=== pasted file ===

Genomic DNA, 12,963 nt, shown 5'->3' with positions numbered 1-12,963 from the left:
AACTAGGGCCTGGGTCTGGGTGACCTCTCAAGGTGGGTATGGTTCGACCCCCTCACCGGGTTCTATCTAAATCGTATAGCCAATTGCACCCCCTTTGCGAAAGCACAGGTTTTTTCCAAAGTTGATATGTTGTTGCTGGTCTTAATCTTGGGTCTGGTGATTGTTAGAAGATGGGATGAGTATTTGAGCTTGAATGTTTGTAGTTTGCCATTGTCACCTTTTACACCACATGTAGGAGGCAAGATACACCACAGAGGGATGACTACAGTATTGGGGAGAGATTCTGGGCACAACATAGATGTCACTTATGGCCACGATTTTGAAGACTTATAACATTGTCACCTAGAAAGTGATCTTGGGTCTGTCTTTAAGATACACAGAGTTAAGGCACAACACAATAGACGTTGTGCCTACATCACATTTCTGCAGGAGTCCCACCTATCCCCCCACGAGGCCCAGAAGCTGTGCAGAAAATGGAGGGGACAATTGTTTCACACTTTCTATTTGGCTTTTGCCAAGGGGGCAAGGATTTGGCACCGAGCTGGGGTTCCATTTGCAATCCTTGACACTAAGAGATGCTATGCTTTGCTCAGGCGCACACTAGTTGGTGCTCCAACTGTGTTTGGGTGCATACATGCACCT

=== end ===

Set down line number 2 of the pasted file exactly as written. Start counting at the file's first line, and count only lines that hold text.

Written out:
AACTAGGGCCTGGGTCTGGGTGACCTCTCAAGGTGGGTATGGTTCGACCCCCTCACCGGGTTCTATCTAAATCGTATAGCCAATTGCACCCCCTTTGCGAAAGCACAGGTTTTTTCCAAAGTTGATATGTTGTTGCTGGTCTTAATCTTGGGTCTGGTGATTGTTAGAAGATGGGATGAGTATTTGAGCTTGAATGTTTGTAGTTTGCCATTGTCACCTTTTACACCACATGTAGGAGGCAAGATACACCACAGAGGGATGACTACAGTATTGGGGAGAGATTCTGGGCACAACATAGATGTCACTTATGGCCACGATTTTGAAGACTTATAACATTGTCACCTAGAAAGTGATCTTGGGTCTGTCTTTAAGATACACAGAGTTAAGGCACAACACAATAGACGTTGTGCCTACATCACATTTCTGCAGGAGTCCCACCTATCCCCCCACGAGGCCCAGAAGCTGTGCAGAAAATGGAGGGGACAATTGTTTCACACTTTCTATTTGGCTTTTGCCAAGGGGGCAAGGATTTGGCACCGAGCTGGGGTTCCATTTGCAATCCTTGACACTAAGAGATGCTATGCTTTGCTCAGGCGCACACTAGTTGGTGCTCCAACTGTGTTTGGGTGCATACATGCACCT